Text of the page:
Wednesday, October 1, 2008

Tet 68 review

The issue game in Command Magazine No. 18, Tet 68 is the most S&T-like wargame to appear in the pages of Ty Bomba's competing periodical. While always clearly simulation wargames, rather than just war-themed games, most Command Magazine wargames stressed playability as a major factor. One of their techniques was a reliance on standard wargame mechanics and an avoidance of charts and tables whenever possible, which caused some critics to say the games were too much alike (but it did succeed in making the games easier to play).

On the other hand, over its long history Strategy & Tactics magazine games have often experimented with different game mechanics and have not been afraid to use charts/tables and intricate game rules in order to be more realistic. Many S&T games seem designed more to be a study than a game.

Tet 68 is closer to the S&T philosophy than most Command games, which is not surprising, considering that the game's designer, Joe Miranda, designed many games for S&T and eventually became its editor. Miranda's designs are notable for paying a lot of attention to the political aspects of warfare, and Tet 68 is no exception. Players who bring a "panzer-pushing" mindset will find themselves losing in spectacular fashion, especially as the Communist side. But even US/ARVN players are cautioned that a purely military approach will not bring victory in this game, which covers the decisive 1968 Communist offensive. While a failure militarily, the Communist offensive's political impact was wide and deep and set the stage for their eventual victory.

Each hex is about 25 miles across and the map covers all of South Vietnam and southern Laos, and parts of Cambodia, Thailand and North Vietnam. Another functional and attractive Mark Simonitch production, it shows a wide variety of natural and man-made terrain, including jungles, swamps, mountains, cities, towns, camps, roads, bases and rivers. One unusual terrain feature are "popular areas" which represent rural regions that were friendly to one side or the other. Concentrated in the southern part of South Vietnam, they play a large part in the political warfare of the game.

The 1/2-inch counters in wargame standard NATO symbol/combat factor/movement factor format depict the sides in the by-now familiar color schemes that were usually used by XTR. The US forces are in black on olive, South Vietnamese are red on yellow and various allied forces (Australia, South Korea, Philippines, Thai, Laos, Cambodia) are black on brown. Units are divisions and brigades/regiments. US divisions have two steps while other units have just one. Some of the unusual units that appear include military police, psychological warfare units and various kinds of special forces.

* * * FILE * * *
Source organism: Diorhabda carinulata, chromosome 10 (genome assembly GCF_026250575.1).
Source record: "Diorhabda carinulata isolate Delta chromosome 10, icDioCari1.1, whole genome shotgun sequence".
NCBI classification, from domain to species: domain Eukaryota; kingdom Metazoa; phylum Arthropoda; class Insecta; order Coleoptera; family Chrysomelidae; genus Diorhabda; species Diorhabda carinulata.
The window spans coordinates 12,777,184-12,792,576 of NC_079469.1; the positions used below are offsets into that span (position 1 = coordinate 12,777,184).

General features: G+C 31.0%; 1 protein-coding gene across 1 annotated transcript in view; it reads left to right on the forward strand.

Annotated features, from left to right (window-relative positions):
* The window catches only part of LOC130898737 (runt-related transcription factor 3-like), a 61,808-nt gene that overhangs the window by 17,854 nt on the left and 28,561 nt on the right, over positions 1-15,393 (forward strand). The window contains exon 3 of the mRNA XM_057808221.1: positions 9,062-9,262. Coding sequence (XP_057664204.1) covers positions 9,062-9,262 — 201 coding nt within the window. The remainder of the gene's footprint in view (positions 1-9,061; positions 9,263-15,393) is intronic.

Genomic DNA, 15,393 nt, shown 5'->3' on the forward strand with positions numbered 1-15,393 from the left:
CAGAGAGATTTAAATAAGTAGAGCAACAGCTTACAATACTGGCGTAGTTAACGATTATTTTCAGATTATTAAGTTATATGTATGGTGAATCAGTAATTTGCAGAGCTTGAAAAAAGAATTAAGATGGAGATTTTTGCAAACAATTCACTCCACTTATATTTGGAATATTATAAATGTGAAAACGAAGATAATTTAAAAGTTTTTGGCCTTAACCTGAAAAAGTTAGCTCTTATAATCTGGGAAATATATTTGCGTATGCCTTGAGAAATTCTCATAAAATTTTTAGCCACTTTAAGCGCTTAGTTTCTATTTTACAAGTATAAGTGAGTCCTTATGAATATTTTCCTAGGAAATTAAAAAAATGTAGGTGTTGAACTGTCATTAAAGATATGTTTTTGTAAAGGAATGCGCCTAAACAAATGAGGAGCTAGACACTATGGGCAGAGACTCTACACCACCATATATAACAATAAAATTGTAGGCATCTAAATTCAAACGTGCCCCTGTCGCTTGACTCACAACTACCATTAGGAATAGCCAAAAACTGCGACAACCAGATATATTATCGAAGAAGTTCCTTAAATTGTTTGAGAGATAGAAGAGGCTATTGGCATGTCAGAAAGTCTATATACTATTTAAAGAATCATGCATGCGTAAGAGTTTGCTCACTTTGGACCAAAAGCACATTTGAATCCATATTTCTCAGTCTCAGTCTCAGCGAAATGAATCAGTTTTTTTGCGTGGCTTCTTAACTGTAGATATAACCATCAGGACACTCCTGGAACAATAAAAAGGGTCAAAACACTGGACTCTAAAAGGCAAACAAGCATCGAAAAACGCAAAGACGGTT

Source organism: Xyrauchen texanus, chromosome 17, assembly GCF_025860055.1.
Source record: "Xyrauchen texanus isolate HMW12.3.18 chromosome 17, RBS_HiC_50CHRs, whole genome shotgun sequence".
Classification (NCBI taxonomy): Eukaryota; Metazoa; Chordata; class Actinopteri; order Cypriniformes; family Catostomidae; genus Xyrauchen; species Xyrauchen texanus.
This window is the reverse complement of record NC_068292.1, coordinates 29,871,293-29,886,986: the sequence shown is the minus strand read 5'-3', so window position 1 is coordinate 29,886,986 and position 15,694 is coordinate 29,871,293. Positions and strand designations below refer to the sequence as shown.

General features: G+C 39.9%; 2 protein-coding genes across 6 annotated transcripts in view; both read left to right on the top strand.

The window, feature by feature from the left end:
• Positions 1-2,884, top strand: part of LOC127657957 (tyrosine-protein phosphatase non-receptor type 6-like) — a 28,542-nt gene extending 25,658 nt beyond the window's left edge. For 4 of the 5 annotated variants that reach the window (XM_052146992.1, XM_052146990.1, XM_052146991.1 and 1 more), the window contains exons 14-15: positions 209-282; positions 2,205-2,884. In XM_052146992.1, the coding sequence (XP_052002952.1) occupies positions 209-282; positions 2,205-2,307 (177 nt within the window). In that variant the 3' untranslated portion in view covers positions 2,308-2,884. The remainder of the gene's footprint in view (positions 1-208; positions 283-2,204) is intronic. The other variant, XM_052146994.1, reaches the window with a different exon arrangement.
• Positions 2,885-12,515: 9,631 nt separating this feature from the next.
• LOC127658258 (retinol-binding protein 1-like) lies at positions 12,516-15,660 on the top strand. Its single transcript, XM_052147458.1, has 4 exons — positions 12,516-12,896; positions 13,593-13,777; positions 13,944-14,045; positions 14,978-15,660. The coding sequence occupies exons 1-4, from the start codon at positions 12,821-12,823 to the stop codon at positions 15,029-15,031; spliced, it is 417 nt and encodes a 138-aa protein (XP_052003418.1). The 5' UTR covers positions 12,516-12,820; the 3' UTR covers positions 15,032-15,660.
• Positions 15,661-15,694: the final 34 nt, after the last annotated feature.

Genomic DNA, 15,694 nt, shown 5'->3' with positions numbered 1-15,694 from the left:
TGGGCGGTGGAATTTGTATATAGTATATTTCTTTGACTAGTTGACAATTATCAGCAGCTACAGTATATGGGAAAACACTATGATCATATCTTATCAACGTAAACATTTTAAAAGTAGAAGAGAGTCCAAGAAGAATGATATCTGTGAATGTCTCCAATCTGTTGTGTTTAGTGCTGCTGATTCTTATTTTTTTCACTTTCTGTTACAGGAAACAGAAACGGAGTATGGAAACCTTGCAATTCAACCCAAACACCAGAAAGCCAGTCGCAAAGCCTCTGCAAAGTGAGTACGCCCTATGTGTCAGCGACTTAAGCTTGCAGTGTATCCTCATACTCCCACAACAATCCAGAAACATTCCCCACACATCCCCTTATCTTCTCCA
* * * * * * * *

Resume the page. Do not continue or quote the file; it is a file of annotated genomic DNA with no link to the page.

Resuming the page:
The North Vietnamese Army (NVA) units are yellow on red and Viet Cong forces are black on red. All the Communist units are one-step, with the other side using a yellow or black star to show the Communists in "underground" mode. A few US side units also have this ability.This "underground" mode is the key design element of the game, as it allows guerrilla units to be hidden, and makes them immune from attack except under certain conditions.

The 14-pages of rules include sections on intelligence, combat support, popular areas, Dau Tranh (Total Struggle) and other peculiar aspects of the war, for a game of moderate complexity by wargame standards. Victory is measures by victory points, with both sides amassing their totals separately (one side's gain is not the other side's loss, directly). The Communist player gets points for attacking American units, holding cities and bases. The American side scores points for eliminating Communist units. Both sides can gain or lose points for political combat and collateral damage.Combat is firepower based, with the more combat factors increasing the chances or a favorable result. Defenders fire first, followed by the attacker. The US side had an enormous advantage in available firepower, naturally.

The game takes about 20 minutes to set up and can be played in one sitting.There is a 10-turn standard scenario covering the first phase of the offensive and a second 11-turn "total victory" scenario for the Allied counteroffensive. Each turn is a week.


(Yes) For Wargamers: A interesting game on the campaign.

(No) For Collectors: No remarkable collectibility.

(No) For Euro gamers: A detailed, intricate hex-and-counter wargame with some arcane game mechanics on top of that.

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